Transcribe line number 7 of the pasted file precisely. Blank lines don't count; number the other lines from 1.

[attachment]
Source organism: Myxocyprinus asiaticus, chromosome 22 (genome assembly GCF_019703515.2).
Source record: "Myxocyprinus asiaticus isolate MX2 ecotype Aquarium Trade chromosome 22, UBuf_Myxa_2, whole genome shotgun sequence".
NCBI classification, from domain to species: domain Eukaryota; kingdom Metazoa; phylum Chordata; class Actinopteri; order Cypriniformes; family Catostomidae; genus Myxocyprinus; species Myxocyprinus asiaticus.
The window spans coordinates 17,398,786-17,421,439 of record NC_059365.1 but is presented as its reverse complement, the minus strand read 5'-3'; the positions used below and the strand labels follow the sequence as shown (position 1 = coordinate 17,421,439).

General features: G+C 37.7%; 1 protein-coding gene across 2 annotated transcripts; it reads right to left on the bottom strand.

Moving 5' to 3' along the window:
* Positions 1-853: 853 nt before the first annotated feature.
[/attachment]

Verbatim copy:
* Positions 1-853: 853 nt before the first annotated feature.